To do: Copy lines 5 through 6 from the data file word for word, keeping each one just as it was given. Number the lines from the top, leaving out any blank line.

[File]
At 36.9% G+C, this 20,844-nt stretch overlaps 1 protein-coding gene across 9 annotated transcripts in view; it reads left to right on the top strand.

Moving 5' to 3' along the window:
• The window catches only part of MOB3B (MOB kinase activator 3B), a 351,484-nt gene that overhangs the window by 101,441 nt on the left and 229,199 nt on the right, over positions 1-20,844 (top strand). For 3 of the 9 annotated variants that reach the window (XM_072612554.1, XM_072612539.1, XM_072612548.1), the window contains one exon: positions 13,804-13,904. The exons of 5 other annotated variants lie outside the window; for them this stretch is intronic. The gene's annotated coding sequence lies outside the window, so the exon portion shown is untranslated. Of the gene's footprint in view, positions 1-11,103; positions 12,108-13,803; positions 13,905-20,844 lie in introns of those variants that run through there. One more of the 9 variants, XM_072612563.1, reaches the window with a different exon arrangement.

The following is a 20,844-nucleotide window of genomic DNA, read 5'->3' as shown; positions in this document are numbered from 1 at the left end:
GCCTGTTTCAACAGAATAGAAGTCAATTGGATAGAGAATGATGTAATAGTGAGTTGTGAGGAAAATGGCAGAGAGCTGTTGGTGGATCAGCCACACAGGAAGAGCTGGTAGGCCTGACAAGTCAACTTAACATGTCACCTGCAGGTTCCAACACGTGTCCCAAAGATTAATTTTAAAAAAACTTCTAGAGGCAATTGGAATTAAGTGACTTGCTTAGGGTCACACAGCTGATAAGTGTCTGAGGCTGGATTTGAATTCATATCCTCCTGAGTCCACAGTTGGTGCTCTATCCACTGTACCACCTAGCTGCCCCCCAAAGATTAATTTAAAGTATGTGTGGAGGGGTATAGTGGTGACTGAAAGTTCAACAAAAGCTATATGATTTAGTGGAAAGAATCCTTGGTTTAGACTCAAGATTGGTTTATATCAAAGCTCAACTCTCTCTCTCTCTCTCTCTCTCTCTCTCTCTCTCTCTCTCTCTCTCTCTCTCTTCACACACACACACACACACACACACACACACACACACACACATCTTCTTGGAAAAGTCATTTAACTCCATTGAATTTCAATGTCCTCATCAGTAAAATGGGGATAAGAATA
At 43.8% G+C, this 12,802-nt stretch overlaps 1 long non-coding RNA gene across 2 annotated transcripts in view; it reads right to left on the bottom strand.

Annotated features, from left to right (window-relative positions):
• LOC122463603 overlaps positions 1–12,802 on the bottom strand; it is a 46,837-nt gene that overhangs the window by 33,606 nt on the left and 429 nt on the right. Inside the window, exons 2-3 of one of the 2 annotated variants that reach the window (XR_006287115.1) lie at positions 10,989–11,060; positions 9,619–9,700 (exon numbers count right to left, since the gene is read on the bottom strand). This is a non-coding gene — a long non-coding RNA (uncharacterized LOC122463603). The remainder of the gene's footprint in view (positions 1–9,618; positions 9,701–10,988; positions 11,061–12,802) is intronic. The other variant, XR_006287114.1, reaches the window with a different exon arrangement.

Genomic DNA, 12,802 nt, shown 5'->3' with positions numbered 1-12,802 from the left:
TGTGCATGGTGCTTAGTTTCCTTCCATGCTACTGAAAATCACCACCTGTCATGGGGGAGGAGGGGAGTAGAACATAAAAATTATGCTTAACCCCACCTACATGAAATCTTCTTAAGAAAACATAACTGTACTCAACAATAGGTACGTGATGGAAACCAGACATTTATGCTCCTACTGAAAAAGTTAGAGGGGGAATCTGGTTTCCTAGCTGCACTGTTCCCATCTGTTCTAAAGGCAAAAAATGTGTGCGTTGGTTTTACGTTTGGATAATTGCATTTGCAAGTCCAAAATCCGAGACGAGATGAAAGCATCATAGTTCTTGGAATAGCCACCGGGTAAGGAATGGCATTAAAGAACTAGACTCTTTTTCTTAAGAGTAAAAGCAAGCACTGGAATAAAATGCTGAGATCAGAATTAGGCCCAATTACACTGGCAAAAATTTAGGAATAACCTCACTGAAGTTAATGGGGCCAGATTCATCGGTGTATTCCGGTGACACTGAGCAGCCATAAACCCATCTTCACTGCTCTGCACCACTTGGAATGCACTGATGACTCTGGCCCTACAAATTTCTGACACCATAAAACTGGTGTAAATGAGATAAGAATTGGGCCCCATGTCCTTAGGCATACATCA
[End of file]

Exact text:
GCCTGTTTCAACAGAATAGAAGTCAATTGGATAGAGAATGATGTAATAGTGAGTTGTGAGGAAAATGGCAGAGAGCTGTTGGTGGATCAGCCACACAGGAAGAGCTGGTAGGCCTGACAAGTCAACTTAACATGTCACCTGCAGGTTCCAACACGTGTCCCAAAGATTAATTTTAAAAAAACTTCTAGAGGCAATTGGAATTAAGTGACTTGCTTAGGGTCACACAGCTGATAAGTGTCTGAGGCTGGATTTGAATTCATATCCTCCTGAGTCCACAGTTGGTGCTCTATCCACTGTACCACCTAGCTGCCCCCCAAAGATTAATTTAAAGTATGTGTGGAGGGGTATAGTGGTGACTGAAAGTTCAACAAAAGCTATATGATTTAGTGGAAAGAATCCTTGGTTTAGACTCAAGATTGGTTTATATCAAAGCTCAACTCTCTCTCTCTCTCTCTCTCTCTCTCTCTCTCTCTCTCTCTCTCTCTCTCTCTTCACACACACACACACACACACACACACACACACACACACACATCTTCTTGGAAAAGTCATTTAACTCCATTGAATTTCAATGTCCTCATCAGTAAAATGGGGATAAGAATA
At 43.8% G+C, this 12,802-nt stretch overlaps 1 long non-coding RNA gene across 2 annotated transcripts in view; it reads right to left on the bottom strand.